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Nat Commun. 2019 Mar 20;10(1):1289. doi: 10.1038/s41467-019-09192-z.

Reversible histone glycation is associated with disease-related changes in chromatin architecture.

Author information

1
Chemical Biology Program, Sloan Kettering Institute, Memorial Sloan Kettering Cancer Center, New York, NY, 10065, USA.
2
Tri-Institutional Training Program in Computational Biology and Medicine, New York, NY, 10065, USA.
3
Laboratory of Nanoscale Biophysics and Biochemistry, Rockefeller University, New York, NY, 10065, USA.
4
Tri-institutional PhD Program in Chemical Biology, New York, NY, 10065, USA.
5
Human Oncology & Pathogenesis Program, Memorial Sloan Kettering Cancer Center, New York, NY, USA.
6
Chemical Biology Program, Sloan Kettering Institute, Memorial Sloan Kettering Cancer Center, New York, NY, 10065, USA. davidshy@mskcc.org.
7
Tri-institutional PhD Program in Chemical Biology, New York, NY, 10065, USA. davidshy@mskcc.org.
8
Department of Pharmacology, Weill Cornell Medical College, New York, NY, 10065, USA. davidshy@mskcc.org.
9
Department of Physiology, Biophysics and Systems Biology, Weill Cornell Medical College, New York, NY, 10065, USA. davidshy@mskcc.org.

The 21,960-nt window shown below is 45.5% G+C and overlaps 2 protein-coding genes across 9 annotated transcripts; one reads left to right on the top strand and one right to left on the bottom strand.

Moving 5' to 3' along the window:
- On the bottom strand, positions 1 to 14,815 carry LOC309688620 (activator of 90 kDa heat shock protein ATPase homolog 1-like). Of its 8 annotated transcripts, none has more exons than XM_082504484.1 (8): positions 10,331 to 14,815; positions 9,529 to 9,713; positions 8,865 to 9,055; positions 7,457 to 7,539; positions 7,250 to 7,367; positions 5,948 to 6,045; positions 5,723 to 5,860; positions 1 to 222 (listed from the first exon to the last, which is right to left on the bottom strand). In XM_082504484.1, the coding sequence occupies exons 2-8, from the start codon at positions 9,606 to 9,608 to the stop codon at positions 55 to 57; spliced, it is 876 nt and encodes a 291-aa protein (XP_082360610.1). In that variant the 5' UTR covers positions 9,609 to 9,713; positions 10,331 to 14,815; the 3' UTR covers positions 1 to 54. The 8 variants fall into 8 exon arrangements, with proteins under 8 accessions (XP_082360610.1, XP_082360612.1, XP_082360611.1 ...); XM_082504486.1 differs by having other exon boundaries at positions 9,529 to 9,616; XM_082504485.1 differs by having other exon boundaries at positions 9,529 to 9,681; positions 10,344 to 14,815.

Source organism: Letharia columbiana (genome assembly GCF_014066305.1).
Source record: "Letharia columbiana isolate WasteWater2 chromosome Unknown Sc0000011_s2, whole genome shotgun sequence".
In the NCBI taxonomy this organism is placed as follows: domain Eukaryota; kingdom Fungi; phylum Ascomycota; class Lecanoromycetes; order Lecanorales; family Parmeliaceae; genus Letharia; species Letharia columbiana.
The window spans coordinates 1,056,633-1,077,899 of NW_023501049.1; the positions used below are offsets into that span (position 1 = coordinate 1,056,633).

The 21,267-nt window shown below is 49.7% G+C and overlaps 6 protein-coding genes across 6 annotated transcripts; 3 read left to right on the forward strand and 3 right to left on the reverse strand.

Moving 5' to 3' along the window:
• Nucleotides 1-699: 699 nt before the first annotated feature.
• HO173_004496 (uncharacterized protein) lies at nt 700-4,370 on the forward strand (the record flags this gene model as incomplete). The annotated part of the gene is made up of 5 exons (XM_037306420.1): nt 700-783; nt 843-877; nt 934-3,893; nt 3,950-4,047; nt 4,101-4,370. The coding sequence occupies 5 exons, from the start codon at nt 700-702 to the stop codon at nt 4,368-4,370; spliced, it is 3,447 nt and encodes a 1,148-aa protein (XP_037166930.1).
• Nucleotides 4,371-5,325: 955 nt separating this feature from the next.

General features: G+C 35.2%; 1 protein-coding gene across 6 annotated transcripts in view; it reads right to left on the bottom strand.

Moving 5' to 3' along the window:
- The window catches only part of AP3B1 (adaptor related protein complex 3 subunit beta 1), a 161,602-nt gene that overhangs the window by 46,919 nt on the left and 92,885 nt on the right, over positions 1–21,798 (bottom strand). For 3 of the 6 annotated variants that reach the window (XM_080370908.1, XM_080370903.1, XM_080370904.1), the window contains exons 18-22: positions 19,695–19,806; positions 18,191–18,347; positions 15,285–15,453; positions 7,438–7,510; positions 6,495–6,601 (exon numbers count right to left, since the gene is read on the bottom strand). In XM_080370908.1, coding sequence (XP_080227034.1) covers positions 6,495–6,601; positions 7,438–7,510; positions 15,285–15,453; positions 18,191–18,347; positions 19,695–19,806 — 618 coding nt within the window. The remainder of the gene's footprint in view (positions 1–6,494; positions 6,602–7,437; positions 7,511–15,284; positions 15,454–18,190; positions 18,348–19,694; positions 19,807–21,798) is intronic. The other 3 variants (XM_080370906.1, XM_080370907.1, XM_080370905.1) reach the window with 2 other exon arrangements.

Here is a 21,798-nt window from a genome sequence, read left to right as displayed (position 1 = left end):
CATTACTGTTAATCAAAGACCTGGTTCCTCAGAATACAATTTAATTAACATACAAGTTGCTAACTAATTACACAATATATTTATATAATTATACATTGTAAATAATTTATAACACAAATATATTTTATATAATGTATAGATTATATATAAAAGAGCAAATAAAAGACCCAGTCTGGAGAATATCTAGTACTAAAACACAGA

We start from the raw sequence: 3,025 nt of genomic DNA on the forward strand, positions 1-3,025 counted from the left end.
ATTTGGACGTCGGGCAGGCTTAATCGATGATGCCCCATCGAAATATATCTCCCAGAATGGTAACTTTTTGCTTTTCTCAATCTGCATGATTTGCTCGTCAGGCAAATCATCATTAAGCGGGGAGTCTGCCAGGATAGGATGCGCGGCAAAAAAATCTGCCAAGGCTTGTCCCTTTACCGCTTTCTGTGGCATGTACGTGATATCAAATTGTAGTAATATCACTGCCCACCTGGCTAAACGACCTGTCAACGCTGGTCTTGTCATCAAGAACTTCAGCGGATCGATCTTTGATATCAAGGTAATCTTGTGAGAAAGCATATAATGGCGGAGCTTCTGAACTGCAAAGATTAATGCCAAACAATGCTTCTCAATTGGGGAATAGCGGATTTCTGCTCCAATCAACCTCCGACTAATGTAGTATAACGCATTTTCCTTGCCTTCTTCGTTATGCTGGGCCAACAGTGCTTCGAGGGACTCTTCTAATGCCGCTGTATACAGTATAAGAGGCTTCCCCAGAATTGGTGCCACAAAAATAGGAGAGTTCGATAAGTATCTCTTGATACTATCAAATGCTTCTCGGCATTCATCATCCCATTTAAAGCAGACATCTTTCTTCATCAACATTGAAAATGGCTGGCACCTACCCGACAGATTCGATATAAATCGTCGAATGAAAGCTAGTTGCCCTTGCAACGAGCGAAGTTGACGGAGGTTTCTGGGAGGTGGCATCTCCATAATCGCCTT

Abstract

Cellular proteins continuously undergo non-enzymatic covalent modifications (NECMs) that accumulate under normal physiological conditions and are stimulated by changes in the cellular microenvironment. Glycation, the hallmark of diabetes, is a prevalent NECM associated with an array of pathologies. Histone proteins are particularly susceptible to NECMs due to their long half-lives and nucleophilic disordered tails that undergo extensive regulatory modifications; however, histone NECMs remain poorly understood. Here we perform a detailed analysis of histone glycation in vitro and in vivo and find it has global ramifications on histone enzymatic PTMs, the assembly and stability of nucleosomes, and chromatin architecture. Importantly, we identify a physiologic regulation mechanism, the enzyme DJ-1, which functions as a potent histone deglycase. Finally, we detect intense histone glycation and DJ-1 overexpression in breast cancer tumors. Collectively, our results suggest an additional mechanism for cellular metabolic damage through epigenetic perturbation, with implications in pathogenesis.

PMID:
30894531
PMCID:
PMC6426841
DOI:
10.1038/s41467-019-09192-z
[Indexed for MEDLINE]
Free PMC Article

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